- The average bail amount set for pretrial admissions more than doubled, from approximately $7,800 to $16,800. Average bail amounts increased for felony admissions ($12,600 to $26,000) and misdemeanor admissions ($1,500 to $2,100).
- For pretrial admissions, the highest proportion of discharges were for bail paid, 30.3 percent in 2000 and 35.4 percent in 2015. Discharges for ROR, the second highest proportion of discharges, accounted for 23.3 percent in 2000 and 21.5 percent in 2015. The average length of stay for these discharge categories increased from 10 days to 14 days and 30 days to 36 days, respectively.
- Pretrial admissions that resulted in a transfer to state prison had the highest bail amount set and highest average length of stay. Notably, the average bail amount set this category increased from $22,560 to $74,253, an almost three-fold increase (229.1 percent); and the average length of stay increased from 170 days to 284 days, a 66.4 percent increase.
“Even as our city experiences record low crime, we still have much more work to do to improve our criminal justice system - especially when it comes to pretrial detention,” said Richard Aborn, President of the Citizens Crime Commission of New York City. “And, as New York looks to close Rikers Island in the next decade, reforming pretrial detention is a critical step towards making our city more safe, just, and compassionate. The John Jay report clearly highlights the urgent need to change the way we detain individuals accused of a crime, each of whom has a right to a speedy trial granted by the 6th Amendment. I would like to thank John Jay for putting forth this insightful and important report.”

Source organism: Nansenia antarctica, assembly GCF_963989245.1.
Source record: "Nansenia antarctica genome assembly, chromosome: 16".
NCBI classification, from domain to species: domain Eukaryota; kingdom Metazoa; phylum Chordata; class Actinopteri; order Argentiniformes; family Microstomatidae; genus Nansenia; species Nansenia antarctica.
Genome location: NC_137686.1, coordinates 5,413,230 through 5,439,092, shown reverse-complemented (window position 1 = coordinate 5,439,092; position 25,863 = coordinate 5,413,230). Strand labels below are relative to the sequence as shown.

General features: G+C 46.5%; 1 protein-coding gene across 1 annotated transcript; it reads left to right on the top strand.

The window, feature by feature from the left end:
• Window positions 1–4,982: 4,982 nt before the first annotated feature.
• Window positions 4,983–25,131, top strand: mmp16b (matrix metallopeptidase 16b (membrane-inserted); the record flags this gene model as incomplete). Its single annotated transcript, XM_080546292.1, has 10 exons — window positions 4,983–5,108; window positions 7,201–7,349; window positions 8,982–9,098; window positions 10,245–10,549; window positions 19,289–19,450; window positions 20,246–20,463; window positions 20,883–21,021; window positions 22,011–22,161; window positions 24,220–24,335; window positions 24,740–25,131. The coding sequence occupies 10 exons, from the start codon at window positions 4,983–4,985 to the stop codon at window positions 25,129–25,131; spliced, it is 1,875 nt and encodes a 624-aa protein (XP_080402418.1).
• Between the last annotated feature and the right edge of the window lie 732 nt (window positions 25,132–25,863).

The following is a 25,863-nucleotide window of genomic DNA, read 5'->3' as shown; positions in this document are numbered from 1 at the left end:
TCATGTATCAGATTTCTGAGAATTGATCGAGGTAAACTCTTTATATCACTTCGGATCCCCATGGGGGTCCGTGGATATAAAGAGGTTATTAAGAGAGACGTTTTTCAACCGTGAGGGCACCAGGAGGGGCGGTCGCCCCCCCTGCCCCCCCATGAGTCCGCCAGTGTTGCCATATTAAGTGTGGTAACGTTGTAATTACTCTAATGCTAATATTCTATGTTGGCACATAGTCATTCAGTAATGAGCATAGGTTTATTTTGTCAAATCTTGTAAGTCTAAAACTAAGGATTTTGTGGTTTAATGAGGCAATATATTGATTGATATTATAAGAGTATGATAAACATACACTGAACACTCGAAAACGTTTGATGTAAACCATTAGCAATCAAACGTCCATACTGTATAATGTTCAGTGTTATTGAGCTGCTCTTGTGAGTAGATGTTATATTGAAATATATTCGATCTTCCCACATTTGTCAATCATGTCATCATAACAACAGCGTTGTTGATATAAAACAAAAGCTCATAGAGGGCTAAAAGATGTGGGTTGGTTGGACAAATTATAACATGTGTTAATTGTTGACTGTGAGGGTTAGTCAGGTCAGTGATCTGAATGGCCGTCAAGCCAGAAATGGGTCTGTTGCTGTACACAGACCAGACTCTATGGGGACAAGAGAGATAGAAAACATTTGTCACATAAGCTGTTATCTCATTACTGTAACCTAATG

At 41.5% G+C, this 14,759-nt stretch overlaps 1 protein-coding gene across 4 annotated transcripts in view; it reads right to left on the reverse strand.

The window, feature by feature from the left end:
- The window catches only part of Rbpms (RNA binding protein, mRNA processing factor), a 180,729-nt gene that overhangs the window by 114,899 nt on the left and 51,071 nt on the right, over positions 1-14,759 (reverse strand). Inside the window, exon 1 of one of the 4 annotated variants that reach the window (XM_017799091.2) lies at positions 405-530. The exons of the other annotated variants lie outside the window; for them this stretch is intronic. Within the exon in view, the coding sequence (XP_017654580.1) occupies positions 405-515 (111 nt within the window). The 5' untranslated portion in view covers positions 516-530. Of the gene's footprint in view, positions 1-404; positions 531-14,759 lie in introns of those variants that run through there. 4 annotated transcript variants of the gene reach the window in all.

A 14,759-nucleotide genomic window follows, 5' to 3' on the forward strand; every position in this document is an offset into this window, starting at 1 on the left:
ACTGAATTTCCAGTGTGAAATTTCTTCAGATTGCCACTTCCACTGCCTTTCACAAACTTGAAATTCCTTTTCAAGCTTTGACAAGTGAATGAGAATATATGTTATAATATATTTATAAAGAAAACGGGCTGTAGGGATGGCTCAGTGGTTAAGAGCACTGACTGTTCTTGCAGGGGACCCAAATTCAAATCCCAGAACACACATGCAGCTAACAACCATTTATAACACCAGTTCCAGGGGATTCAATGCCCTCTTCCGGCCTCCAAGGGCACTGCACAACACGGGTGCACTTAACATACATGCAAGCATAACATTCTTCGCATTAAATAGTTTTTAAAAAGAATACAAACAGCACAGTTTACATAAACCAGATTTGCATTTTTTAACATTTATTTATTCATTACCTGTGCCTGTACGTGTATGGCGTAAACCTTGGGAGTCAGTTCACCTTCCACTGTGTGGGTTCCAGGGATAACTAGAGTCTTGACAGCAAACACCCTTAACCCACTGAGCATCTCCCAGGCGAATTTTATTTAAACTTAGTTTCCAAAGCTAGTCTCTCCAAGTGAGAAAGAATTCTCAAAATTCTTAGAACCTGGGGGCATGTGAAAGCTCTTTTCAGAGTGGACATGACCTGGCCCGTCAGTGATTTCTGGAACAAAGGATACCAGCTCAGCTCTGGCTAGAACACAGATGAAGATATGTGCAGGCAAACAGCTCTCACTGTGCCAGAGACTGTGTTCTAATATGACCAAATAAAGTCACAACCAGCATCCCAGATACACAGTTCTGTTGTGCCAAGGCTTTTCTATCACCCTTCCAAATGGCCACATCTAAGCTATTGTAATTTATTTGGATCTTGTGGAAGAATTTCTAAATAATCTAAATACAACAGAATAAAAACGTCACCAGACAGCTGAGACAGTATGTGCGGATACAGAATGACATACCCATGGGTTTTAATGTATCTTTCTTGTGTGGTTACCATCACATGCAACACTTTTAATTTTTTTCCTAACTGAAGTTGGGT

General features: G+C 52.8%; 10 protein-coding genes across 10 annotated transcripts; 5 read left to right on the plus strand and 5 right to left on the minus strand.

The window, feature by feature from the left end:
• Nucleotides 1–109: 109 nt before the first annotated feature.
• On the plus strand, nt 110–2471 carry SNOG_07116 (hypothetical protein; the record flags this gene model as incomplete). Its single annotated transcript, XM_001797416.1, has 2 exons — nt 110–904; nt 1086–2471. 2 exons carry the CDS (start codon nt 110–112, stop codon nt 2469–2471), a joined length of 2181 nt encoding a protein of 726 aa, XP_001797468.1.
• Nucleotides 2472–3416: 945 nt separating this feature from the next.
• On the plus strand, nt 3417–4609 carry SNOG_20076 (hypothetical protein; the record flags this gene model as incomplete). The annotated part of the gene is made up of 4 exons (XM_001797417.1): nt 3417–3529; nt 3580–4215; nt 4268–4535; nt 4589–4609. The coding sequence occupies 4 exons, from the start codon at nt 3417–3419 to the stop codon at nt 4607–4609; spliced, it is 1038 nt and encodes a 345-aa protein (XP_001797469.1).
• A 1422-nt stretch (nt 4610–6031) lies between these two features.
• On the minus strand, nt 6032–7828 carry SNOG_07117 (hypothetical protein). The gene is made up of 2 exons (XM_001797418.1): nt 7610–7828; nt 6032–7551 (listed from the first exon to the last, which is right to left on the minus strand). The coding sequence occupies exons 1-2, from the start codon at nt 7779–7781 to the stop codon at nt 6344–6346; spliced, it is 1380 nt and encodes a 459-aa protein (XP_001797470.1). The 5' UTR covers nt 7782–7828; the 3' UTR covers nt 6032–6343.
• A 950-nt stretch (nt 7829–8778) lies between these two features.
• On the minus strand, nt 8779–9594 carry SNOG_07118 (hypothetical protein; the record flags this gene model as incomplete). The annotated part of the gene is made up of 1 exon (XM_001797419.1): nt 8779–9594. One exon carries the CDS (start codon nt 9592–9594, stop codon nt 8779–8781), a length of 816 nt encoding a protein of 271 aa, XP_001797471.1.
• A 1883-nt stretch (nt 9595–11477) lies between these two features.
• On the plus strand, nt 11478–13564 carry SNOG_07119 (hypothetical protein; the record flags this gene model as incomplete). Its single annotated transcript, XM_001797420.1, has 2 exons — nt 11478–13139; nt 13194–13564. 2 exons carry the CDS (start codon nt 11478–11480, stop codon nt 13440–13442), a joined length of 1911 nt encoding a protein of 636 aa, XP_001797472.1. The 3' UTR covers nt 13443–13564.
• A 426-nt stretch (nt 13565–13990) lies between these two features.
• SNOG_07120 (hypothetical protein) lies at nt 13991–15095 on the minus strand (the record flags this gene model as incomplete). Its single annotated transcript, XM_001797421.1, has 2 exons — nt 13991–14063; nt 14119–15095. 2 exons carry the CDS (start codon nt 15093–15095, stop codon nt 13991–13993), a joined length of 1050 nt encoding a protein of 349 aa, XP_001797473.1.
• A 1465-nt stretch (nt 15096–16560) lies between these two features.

The complete data analyses are documented in a full report which is available here.
With funding by the Laura and John Arnold Foundation, this is the sixth report prepared by the Misdemeanor Justice Project, a research initiative at John Jay College headed by Professor Chauhan that includes faculty, graduate students and staff. Previous MJP reports have focused on trends in police enforcement practices and trends in corrections. All reports are part of a series released with the Citizens Crime Commission. To access all the MJP reports, please visit the website at www.jjay.cuny.edu/mjp.
About John Jay College of Criminal Justice: An international leader in educating for justice, John Jay College of Criminal Justice of The City University of New York offers a rich liberal arts and professional studies curriculum to upwards of 15,000 undergraduate and graduate students from more than 135 nations. In teaching, scholarship and research, the College approaches justice as an applied art and science in service to society and as an ongoing conversation about fundamental human desires for fairness, equality and the rule of law. For more information, visit www.jjay.cuny.edu.